They need to understand the key strategic objectives and initiatives that will deliver advantage and how they can actively support them in their day-to-day work. To accomplish this, the Power Navigation principle of Collaborative and Co- created strategy should be adopted. Teams of employees representing all levels of the organization’s hierarchical (business and functional) structure should be proactively engaged in the strategy development, planning, and execution process. Through the application of this principle, you can rapidly increase the quality of your strategy, build broad ownership and commitment, reduce resistance, and mitigate execution risks that typically cause strategy to fail.
3. Focus on Advantage
All strategy work is supposed to be focused on getting better results. Nothing new here, right? Wrong. The problem in many organizations is that getting results is all too often not the real focus and not where most of the energy and time are spent. Strategists, consultants and many senior executives are so caught up in their methodology, processes, best practices, tools, techniques, and politics that they can’t see the forest for the trees. The focus and energy on results typically happens months into the traditional strategy development process and is most usually focused on defining the financial outcomes expected from the strategy. Too much time is spent identifying business results expected (lagging indicators) with too little time and attention paid to how to create (leading indicators) those results.
The benefit to adopting the Power Navigation principle is that it immediately directs the strategy team to spend significant time, attention and energy on the identification of how better results can be realized. The strategic conversation shifts towards strategic performance drivers and competitive advantages that can be delivered in days, weeks or months... not years. Implementing improvements and advantages that drive better results throughout the strategy planning and execution process is the key to success. Those advantages and corresponding improvements in performance help fund the execution of the strategy, build confidence that the strategy is working and build momentum towards truly breakthrough performance. The focus on near and medium term drivers and advantages that align with your long-term vision but bring near immediate improvements to performance are key to this principle.
4. Agile and Fast
Your strategy process must deliver all aspects of strategy fast! How long do you think the traditional strategy formulation and execution planning process takes most organizations? We have observed that traditional process takes between six months to one year from the time most start their strategic analysis to the time they actually begin execution of their strategy. At that pace, by the time execution begins the strategy is already out of date. This is particularly true if your company is in a fast paced dynamic industry. The current strategy paradigm that requires adherence to an inflexible step- by-step linear process and overly structured best practices are just too slow. Breakthrough performance must happen quickly.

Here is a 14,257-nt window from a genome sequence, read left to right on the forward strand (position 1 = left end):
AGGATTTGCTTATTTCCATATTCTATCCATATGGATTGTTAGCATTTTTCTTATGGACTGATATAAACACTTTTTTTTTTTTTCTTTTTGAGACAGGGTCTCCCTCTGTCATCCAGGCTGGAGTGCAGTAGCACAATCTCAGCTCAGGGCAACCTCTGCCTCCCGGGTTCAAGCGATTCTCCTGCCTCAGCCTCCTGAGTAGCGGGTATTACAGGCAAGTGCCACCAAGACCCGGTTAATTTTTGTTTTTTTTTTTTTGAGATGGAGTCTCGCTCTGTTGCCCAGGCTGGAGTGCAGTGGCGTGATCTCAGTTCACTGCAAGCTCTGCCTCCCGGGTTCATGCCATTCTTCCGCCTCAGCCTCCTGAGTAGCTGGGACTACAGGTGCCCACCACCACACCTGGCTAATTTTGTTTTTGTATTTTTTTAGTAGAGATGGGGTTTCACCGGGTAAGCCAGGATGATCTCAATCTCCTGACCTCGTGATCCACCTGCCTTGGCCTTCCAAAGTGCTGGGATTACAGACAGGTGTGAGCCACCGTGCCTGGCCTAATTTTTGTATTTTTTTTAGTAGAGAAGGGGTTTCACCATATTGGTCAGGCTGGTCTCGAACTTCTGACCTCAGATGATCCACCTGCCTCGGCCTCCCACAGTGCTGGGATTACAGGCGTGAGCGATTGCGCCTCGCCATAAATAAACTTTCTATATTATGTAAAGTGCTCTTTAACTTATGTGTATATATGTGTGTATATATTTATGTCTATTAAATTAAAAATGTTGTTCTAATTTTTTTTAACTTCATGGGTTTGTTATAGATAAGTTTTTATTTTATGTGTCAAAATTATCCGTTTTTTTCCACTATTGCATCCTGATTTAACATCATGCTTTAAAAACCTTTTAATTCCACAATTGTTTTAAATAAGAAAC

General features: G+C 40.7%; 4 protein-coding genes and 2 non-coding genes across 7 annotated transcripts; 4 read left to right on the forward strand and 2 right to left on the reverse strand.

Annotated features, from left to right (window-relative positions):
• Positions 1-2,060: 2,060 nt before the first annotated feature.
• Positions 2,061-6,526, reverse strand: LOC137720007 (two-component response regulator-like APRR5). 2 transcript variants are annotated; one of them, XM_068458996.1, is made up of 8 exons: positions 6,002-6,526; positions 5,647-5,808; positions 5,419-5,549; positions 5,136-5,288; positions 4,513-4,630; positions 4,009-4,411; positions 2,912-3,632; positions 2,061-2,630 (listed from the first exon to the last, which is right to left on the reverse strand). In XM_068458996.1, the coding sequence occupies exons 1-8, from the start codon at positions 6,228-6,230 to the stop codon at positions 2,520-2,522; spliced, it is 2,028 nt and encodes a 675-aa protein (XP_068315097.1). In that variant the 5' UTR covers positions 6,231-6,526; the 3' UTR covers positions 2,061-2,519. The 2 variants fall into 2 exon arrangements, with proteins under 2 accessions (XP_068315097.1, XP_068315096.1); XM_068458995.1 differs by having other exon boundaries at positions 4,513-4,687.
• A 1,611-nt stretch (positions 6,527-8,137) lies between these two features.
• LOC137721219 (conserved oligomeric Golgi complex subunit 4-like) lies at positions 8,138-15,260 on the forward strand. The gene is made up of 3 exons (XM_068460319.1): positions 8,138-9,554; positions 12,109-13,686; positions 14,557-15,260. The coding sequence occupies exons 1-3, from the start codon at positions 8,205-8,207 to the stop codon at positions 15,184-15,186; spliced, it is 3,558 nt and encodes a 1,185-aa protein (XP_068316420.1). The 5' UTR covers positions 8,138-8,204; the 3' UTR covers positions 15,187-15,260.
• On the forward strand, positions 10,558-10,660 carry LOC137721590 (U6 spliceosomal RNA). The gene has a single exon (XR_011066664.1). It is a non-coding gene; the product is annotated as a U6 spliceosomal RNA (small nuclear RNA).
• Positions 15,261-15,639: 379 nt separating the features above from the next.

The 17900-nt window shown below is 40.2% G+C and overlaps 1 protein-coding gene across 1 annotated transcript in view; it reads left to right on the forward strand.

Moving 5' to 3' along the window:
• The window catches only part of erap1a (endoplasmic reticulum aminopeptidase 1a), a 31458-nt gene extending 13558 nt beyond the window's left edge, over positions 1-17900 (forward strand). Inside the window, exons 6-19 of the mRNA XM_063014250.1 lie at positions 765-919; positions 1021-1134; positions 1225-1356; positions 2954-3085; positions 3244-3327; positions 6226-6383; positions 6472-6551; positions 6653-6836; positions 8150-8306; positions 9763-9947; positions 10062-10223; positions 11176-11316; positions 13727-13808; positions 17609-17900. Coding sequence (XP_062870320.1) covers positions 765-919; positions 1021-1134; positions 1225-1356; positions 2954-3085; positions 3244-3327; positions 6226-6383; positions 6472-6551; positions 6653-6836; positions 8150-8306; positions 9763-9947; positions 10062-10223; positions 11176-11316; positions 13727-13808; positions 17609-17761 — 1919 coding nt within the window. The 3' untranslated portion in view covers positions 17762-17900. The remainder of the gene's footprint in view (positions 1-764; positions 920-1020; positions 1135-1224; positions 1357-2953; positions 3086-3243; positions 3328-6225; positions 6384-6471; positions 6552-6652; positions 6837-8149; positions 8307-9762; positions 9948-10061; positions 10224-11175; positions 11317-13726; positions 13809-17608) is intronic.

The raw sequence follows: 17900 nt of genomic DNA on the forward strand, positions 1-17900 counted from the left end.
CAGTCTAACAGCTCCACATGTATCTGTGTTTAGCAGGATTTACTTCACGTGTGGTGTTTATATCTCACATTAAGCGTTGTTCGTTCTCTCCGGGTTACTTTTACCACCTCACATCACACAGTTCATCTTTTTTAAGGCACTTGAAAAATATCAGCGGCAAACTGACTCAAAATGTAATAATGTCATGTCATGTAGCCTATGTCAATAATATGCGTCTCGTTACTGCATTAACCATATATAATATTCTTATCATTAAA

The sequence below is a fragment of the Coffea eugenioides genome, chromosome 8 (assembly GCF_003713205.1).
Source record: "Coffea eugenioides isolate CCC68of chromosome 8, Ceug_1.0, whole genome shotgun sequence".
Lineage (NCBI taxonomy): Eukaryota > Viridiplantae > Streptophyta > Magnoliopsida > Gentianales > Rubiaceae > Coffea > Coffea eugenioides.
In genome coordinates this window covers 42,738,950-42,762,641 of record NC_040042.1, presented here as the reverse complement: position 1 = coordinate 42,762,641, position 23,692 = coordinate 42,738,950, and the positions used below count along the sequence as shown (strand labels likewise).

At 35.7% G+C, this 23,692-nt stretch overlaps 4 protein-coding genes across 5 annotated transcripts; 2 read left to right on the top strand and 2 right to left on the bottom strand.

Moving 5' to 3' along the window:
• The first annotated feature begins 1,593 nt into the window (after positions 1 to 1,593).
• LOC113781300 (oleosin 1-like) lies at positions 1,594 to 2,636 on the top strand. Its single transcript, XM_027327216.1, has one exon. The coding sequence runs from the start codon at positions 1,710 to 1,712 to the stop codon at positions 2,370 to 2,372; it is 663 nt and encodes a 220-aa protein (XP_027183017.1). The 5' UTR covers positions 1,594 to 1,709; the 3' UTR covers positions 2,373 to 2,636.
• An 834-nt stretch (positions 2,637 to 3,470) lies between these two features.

Speed and agility are badly needed and must become one of the principles followed to get better results, faster, from your strategy. The clock is ticking, change is accelerating, and a disruptive technology or business model is just around the corner. Agile and Fast is the fourth principle of Power Navigation. Adopting this principle will help to make your approach to strategy fast-moving, adaptable and action-oriented, often completing strategy and seeing improvements in 90 day increments. It will help your strategy process to be capable of rapid adaptation in response to unexpected and unpredicted changes, competitors, market opportunities, and customer expectations.
5. Engineered to Win
If you are a vehicle manufacturer, a bank, a utility, a consumer products company, an insurance company or government agency, chances are your strategy management process looks very much the same as everyone else’s. Our clients are usually quick to tell us that they are different and unique, and that we must understand their industry and culture before we can help them create advantage and value. We totally agree. Why is it, then, that these organizations use basically the same approach to strategy?
Think about it: why would your organization’s approach to strategy look the same as everyone else’s? How can competitive advantage be created following the same approach as your competition? That makes no sense. Your organization’s approach to strategy should be specific and custom to your current needs... period. When it comes to strategy, no organization does everything wrong and no one does everything right. The key is to truly understand what is working, what is not, and what your organization needs to do to realize better results from strategy. Your approach to strategy management should be specifically engineered for your organization. Taking an honest look at your organization’s performance in managing strategy is the first step toward adopting the principle of Engineered to Win, and will help you move toward a new paradigm where your approach to managing strategy will produce much better results for your organization.
When these five principles are combined together and adopted by your organization as the way to think, decide, and act on strategy, big improvements to strategy management and corresponding results will follow. Huge leaps in sustainable performance improvements and value will come from having these principles as a part of the DNA of your culture.